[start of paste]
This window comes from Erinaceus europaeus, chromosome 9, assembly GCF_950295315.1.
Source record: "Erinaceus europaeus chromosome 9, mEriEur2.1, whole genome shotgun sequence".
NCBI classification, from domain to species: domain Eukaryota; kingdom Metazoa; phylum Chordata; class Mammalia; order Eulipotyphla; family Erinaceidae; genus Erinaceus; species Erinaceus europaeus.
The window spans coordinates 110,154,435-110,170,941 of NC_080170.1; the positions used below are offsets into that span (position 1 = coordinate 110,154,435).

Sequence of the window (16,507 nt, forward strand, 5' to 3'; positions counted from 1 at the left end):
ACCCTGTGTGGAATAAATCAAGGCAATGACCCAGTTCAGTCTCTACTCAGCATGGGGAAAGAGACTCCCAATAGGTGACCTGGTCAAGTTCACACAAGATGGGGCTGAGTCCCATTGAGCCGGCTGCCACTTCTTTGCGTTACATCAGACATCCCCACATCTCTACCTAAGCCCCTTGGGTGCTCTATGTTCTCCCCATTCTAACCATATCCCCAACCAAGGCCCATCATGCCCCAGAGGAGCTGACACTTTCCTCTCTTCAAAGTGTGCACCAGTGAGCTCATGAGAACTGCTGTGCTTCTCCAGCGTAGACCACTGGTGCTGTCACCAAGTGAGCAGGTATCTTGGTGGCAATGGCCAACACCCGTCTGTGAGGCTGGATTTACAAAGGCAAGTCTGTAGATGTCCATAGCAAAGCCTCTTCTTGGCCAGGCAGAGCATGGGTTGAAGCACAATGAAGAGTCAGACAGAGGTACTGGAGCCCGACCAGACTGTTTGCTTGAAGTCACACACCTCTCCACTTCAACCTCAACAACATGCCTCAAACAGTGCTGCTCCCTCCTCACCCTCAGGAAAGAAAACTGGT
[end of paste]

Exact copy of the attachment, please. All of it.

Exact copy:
This window comes from Erinaceus europaeus, chromosome 9, assembly GCF_950295315.1.
Source record: "Erinaceus europaeus chromosome 9, mEriEur2.1, whole genome shotgun sequence".
NCBI classification, from domain to species: domain Eukaryota; kingdom Metazoa; phylum Chordata; class Mammalia; order Eulipotyphla; family Erinaceidae; genus Erinaceus; species Erinaceus europaeus.
The window spans coordinates 110,154,435-110,170,941 of NC_080170.1; the positions used below are offsets into that span (position 1 = coordinate 110,154,435).

Sequence of the window (16,507 nt, forward strand, 5' to 3'; positions counted from 1 at the left end):
ACCCTGTGTGGAATAAATCAAGGCAATGACCCAGTTCAGTCTCTACTCAGCATGGGGAAAGAGACTCCCAATAGGTGACCTGGTCAAGTTCACACAAGATGGGGCTGAGTCCCATTGAGCCGGCTGCCACTTCTTTGCGTTACATCAGACATCCCCACATCTCTACCTAAGCCCCTTGGGTGCTCTATGTTCTCCCCATTCTAACCATATCCCCAACCAAGGCCCATCATGCCCCAGAGGAGCTGACACTTTCCTCTCTTCAAAGTGTGCACCAGTGAGCTCATGAGAACTGCTGTGCTTCTCCAGCGTAGACCACTGGTGCTGTCACCAAGTGAGCAGGTATCTTGGTGGCAATGGCCAACACCCGTCTGTGAGGCTGGATTTACAAAGGCAAGTCTGTAGATGTCCATAGCAAAGCCTCTTCTTGGCCAGGCAGAGCATGGGTTGAAGCACAATGAAGAGTCAGACAGAGGTACTGGAGCCCGACCAGACTGTTTGCTTGAAGTCACACACCTCTCCACTTCAACCTCAACAACATGCCTCAAACAGTGCTGCTCCCTCCTCACCCTCAGGAAAGAAAACTGGT